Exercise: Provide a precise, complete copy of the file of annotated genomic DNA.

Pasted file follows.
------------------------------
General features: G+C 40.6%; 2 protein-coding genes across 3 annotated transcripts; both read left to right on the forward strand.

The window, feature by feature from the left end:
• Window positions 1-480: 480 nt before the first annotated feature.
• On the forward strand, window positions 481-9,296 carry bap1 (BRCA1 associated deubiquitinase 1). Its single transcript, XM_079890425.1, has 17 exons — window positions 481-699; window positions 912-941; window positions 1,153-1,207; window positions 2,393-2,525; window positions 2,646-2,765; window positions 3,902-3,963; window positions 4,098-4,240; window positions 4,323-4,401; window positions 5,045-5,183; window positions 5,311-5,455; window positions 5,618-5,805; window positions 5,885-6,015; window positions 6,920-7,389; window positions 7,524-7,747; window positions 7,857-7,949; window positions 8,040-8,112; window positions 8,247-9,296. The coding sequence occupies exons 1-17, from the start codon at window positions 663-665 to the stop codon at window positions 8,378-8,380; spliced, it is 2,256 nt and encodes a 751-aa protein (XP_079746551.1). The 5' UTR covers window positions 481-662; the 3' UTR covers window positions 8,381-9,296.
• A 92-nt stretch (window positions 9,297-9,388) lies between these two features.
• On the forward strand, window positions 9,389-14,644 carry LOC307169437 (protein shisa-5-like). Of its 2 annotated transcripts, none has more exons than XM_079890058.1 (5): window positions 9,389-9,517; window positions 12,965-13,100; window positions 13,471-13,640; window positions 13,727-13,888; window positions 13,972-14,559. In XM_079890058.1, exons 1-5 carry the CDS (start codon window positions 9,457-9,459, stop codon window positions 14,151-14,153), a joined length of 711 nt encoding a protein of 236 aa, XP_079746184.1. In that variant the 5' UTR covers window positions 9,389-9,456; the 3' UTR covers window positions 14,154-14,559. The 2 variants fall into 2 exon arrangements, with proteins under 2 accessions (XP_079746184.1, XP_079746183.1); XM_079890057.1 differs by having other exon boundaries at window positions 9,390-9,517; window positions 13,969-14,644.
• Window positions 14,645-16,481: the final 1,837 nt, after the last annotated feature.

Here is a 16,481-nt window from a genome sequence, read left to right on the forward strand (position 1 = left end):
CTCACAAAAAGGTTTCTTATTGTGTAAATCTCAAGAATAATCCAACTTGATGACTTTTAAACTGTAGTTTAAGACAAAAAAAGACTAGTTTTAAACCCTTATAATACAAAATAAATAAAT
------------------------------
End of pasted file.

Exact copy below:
General features: G+C 40.6%; 2 protein-coding genes across 3 annotated transcripts; both read left to right on the forward strand.

The window, feature by feature from the left end:
• Window positions 1-480: 480 nt before the first annotated feature.
• On the forward strand, window positions 481-9,296 carry bap1 (BRCA1 associated deubiquitinase 1). Its single transcript, XM_079890425.1, has 17 exons — window positions 481-699; window positions 912-941; window positions 1,153-1,207; window positions 2,393-2,525; window positions 2,646-2,765; window positions 3,902-3,963; window positions 4,098-4,240; window positions 4,323-4,401; window positions 5,045-5,183; window positions 5,311-5,455; window positions 5,618-5,805; window positions 5,885-6,015; window positions 6,920-7,389; window positions 7,524-7,747; window positions 7,857-7,949; window positions 8,040-8,112; window positions 8,247-9,296. The coding sequence occupies exons 1-17, from the start codon at window positions 663-665 to the stop codon at window positions 8,378-8,380; spliced, it is 2,256 nt and encodes a 751-aa protein (XP_079746551.1). The 5' UTR covers window positions 481-662; the 3' UTR covers window positions 8,381-9,296.
• A 92-nt stretch (window positions 9,297-9,388) lies between these two features.
• On the forward strand, window positions 9,389-14,644 carry LOC307169437 (protein shisa-5-like). Of its 2 annotated transcripts, none has more exons than XM_079890058.1 (5): window positions 9,389-9,517; window positions 12,965-13,100; window positions 13,471-13,640; window positions 13,727-13,888; window positions 13,972-14,559. In XM_079890058.1, exons 1-5 carry the CDS (start codon window positions 9,457-9,459, stop codon window positions 14,151-14,153), a joined length of 711 nt encoding a protein of 236 aa, XP_079746184.1. In that variant the 5' UTR covers window positions 9,389-9,456; the 3' UTR covers window positions 14,154-14,559. The 2 variants fall into 2 exon arrangements, with proteins under 2 accessions (XP_079746184.1, XP_079746183.1); XM_079890057.1 differs by having other exon boundaries at window positions 9,390-9,517; window positions 13,969-14,644.
• Window positions 14,645-16,481: the final 1,837 nt, after the last annotated feature.

Here is a 16,481-nt window from a genome sequence, read left to right on the forward strand (position 1 = left end):
CTCACAAAAAGGTTTCTTATTGTGTAAATCTCAAGAATAATCCAACTTGATGACTTTTAAACTGTAGTTTAAGACAAAAAAAGACTAGTTTTAAACCCTTATAATACAAAATAAATAAAT